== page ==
Cyril Mann

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Cyril Mann
painting of a man done in tawny tones
Cyril Mann, self-portrait, c 1950.
Oil on board, 49.5x 44.5 cm
Born(1911-05-28)28 May 1911
Died7 January 1980(1980-01-07) (aged 68)
OccupationPainter and sculptor
WebsiteCyril Mann website

Cyril Mann (1911–1980) was a British painter and sculptor who added a new dimension to figurative art by exploring the dynamic effects of sunlight in a different way from his predecessors. The artist also completed a number of sculptures, including a commission to carve a family crest for a manor house.


Mann was born in London, England on 28 May 1911. He spent most of his childhood in Nottingham where, at 14, he was the youngest boy at the time to be awarded a scholarship to study at the Nottingham School of Art.

Two years later he left for Canada, hoping to become a missionary. After giving up religion and while working at various jobs in British Columbia – including mining, logging and printing – Mann was inspired by the beauty of the landscape to start painting again. In Vancouver he met Arthur Lismer, a portrait painter originally from Sheffield who was a member of the Canadian Group of Seven. Lismer advised the young man to return to England and continue his art studies there.

He returned to London in 1933. He continued drawing and painting water colours around the Little Venice canal in Maida Vale, a neighbourhood in West London.

He met the Rev Oliver Fielding Clark, who admired his work. Clark helped to set up a trust fund, enabling Mann to study at the Royal Academy. He gained admission in 1935 on the strength of his water colours. After three years there, Mann continued his art education in Paris, supported by his art patron, Erica Marx.

He returned to England with his first wife, Mary Jervis Read, at the outbreak of war. Their daughter, Sylvia, was born in 1940. Throughout the war, Mann served as a Gunner in the Royal Artillery but was never appointed an official war artist.

From 1956 to 1964, Mann lived in Bevin Court, London where a[1] wall plaque recording his life was erected in 2013.

Art and career[edit]

In an art career that spanned nearly half a century, the effects of light and shadow remained a lifelong fascination. In his earliest work done in Paris and London, the artist paints facing the sun. These small-scale works of urban scenes tend to be monochromatic and done from preliminary sketches.

For three years, from the early to mid-1950s, Mann painted in artificial light, focusing on the three-dimensional shape of shadows cast by household objects. This development, known as the "solid-shadow period", was important to Mann's artistic development, as he used strong, intense colouring with a formalised line for the first time.

In his final phase, from the 1960s onwards – when, coincidentally, he married his second wife, the Dutch-Indonesian Renske van Slooten, who was 29 years his junior – Mann painted the dynamic effects of light and shadow. He uses as his inspiration nudes of his young wife, as well as sunlit interiors, flowers, self-portraits and anything else at hand, such as an oil can, a stapler, and toys from his second daughter, Amanda, born in 1968. There is a sense of release as these now often large oils are painted directly and at great speed.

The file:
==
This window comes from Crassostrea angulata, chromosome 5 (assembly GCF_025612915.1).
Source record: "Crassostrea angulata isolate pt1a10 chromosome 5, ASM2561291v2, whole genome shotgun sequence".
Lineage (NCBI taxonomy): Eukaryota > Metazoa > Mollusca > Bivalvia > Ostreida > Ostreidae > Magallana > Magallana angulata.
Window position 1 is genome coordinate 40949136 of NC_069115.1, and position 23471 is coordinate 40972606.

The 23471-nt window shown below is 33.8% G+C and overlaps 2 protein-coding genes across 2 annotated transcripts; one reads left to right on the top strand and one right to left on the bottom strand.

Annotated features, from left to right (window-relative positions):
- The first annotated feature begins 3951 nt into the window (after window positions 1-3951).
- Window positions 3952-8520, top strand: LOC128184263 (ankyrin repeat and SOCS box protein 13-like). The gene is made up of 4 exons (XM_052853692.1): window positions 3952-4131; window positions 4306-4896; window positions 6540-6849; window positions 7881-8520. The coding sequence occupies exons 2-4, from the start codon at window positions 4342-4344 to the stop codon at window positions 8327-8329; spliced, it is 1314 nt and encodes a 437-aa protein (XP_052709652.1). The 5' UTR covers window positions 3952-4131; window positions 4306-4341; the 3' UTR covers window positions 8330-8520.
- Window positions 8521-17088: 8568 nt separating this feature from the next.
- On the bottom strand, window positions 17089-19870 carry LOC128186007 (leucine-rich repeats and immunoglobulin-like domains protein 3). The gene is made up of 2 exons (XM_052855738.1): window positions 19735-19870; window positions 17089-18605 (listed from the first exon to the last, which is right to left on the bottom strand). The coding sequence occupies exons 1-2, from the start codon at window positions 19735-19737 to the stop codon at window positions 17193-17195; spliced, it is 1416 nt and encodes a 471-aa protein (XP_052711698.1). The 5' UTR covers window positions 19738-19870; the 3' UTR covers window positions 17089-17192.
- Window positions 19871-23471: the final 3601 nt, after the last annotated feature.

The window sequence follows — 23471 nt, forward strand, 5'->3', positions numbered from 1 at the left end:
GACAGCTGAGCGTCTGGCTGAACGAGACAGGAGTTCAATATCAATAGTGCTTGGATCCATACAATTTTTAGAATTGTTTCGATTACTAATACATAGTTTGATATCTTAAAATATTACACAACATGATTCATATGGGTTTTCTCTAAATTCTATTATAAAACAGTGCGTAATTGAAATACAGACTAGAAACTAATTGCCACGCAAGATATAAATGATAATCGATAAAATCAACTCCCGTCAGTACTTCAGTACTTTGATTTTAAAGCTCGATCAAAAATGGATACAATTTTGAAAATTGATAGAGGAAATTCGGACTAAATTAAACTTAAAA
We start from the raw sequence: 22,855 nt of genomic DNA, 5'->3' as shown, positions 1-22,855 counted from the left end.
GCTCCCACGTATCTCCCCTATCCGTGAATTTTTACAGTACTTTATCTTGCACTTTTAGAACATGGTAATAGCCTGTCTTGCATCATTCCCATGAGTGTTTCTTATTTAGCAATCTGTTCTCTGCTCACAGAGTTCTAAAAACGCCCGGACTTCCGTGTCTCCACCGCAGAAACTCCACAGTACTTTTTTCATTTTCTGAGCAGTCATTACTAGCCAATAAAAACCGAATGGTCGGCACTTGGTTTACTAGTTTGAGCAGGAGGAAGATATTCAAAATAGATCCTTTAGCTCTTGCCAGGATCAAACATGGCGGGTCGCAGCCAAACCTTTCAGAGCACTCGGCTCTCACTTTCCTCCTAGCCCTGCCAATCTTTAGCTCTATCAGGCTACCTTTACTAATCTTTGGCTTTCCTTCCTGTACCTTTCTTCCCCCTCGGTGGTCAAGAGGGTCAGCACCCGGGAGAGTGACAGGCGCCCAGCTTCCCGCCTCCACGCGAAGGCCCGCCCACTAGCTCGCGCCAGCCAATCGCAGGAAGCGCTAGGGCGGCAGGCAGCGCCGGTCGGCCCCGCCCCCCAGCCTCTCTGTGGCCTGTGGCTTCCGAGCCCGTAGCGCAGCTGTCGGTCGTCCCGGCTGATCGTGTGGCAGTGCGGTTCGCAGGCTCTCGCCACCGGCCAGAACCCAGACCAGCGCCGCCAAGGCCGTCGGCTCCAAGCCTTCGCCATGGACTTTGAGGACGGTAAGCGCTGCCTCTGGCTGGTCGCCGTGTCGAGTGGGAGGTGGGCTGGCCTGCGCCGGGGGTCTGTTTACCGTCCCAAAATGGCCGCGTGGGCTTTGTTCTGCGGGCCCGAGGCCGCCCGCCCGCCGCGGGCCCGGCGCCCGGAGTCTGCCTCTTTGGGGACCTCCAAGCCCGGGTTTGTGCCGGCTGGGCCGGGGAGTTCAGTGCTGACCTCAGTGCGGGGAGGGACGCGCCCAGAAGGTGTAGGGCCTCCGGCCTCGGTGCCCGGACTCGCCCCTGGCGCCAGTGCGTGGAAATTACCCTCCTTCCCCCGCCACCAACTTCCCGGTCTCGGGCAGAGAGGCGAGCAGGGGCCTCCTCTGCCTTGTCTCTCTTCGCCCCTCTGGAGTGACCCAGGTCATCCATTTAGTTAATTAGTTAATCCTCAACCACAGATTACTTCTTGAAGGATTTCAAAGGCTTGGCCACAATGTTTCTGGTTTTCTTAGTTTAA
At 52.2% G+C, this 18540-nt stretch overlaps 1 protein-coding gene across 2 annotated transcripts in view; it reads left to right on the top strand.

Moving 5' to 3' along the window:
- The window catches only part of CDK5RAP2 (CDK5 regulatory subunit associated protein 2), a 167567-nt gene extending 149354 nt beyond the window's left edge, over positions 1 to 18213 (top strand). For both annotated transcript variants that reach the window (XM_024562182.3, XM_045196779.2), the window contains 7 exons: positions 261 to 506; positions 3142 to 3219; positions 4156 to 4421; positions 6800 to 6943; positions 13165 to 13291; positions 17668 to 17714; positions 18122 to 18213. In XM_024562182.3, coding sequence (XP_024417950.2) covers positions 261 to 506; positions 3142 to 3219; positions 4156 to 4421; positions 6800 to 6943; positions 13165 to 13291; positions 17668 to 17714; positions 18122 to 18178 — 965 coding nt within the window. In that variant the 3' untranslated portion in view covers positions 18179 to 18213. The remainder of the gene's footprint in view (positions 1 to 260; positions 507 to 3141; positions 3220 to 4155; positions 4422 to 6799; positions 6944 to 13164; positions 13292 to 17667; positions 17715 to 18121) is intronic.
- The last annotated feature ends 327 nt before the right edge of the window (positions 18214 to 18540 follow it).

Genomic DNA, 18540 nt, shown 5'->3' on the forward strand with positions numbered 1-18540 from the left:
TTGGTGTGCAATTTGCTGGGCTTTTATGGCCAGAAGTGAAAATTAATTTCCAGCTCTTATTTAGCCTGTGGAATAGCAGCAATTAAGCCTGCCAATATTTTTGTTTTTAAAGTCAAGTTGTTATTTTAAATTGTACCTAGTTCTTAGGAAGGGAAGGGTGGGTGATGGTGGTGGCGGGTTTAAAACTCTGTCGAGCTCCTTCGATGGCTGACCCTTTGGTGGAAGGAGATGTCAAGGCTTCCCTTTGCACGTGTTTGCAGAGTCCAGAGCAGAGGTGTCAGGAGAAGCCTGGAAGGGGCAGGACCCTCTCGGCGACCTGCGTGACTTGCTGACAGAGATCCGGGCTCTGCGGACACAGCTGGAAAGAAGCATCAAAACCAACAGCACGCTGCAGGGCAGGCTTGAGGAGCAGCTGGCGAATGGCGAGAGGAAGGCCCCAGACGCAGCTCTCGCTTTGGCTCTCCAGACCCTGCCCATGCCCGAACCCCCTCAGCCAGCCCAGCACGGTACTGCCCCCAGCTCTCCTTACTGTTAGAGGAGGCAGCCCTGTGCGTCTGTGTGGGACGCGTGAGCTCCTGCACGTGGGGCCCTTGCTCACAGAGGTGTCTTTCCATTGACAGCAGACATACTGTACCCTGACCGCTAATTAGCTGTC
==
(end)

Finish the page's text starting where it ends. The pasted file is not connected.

Mann died on 7 January 1980, aged 68, after suffering years of mental instability and heart disease. His last self-portrait, entitled "Ecce Homo" (or "Behold The Mann"), shows the artist defiantly posing nude, between two earlier self-portraits.

Exhibitions and commissions[edit]

  • 1948: Group Show, "Artists of Fame and Promise", Wildenstein Gallery, Bond Street [2]
  • 1950s: Solo show, Park Row Gallery, Nottingham[2]
  • 1950s: Two-man show with Anne Estelle Rice, Brook Street Gallery[2]
  • 1950s: Mixed shows at the Hanover Gallery[2]
  • 1950s: East End Academy, Whitechapel Gallery[2]
  • 1950s: Several shows at the Archer Gallery[2]
  • 1958: Completes large sculpture commission including a crest for a manor house[2]
  • 1963: Solo show St Martin's Gallery, near St Martin's Lane[2]
  • 1964: Solo show at Rawinski Gallery, Soho[2]
  • 1965: Paintings selected for opening show at Alwin Gallery, Brook Street[2]
  • 1966: Joins and exhibits with Contemporary Portrait Society[2]
  • 1967: Two-man show at Alwin Gallery[2]
  • 1968: Third two-man show at Alwin Gallery[2]
  • 1970s: Shows with Contemporary Portrait Society at various galleries, including Upper Grosvenor Gallery[2]
  • 1970s: Private exhibitions backed by Dr and Mrs M Leibson, patrons of the artist for many years[2]
  • 1978: Solo show at the Ogle Gallery, Eastbourne[2]
  • 1990: Retrospective: Museum of St John & Jerusalem, Islington, London[2]
  • 1992: Piano Nobile Gallery, "Cyril Mann – a Tribute to the artist and his work[2]
  • 1994: Piano Nobile Gallery, "Cyril Mann – Works on Paper"[2]
  • 2018: Piano Nobile Gallery, "Cyril Mann - The Solid Shadow Paintings"
  • 2019: The Lightbox Gallery, Woking, "Cyril Mann - Painter of Light and Shadow"

Public collections[edit]

  • Guildhall Museum and Art Gallery, London[3]
  • William Morris Museum, Walthamstow, London

Publications about Cyril Man[edit]

  • Taylor, John Russell. The Sun is God – the Life and Work of Cyril Mann. Lund Humphreys, 2000.
  • Vann, Philip. Face to Face: British Portraits in the 20th Century. Sansom & Co, 2004.
  • Eddy, David Hamilton. "Genius of the Ordinary". Times Higher Educational Supplement, 16 October 1992.
  • "Cyril Mann". Arts Review, October 1992.
  • Barnes, Rachel. "Cyril Mann". Galleries Magazine, 1993.
  • "Twentieth Century Top 20". Antiques Magazine, Issue 801, October 1999.
  • "Tribute to a Great Mann". Waltham Forest Guardian, 30 September 1999.
  • "Recognition of a genius at last?" Antique Trades Gazette, 2 October 1999.
  • Miller, Keith. "In Brief: The Sun is God". Times Literary Supplement, 5 November 1999.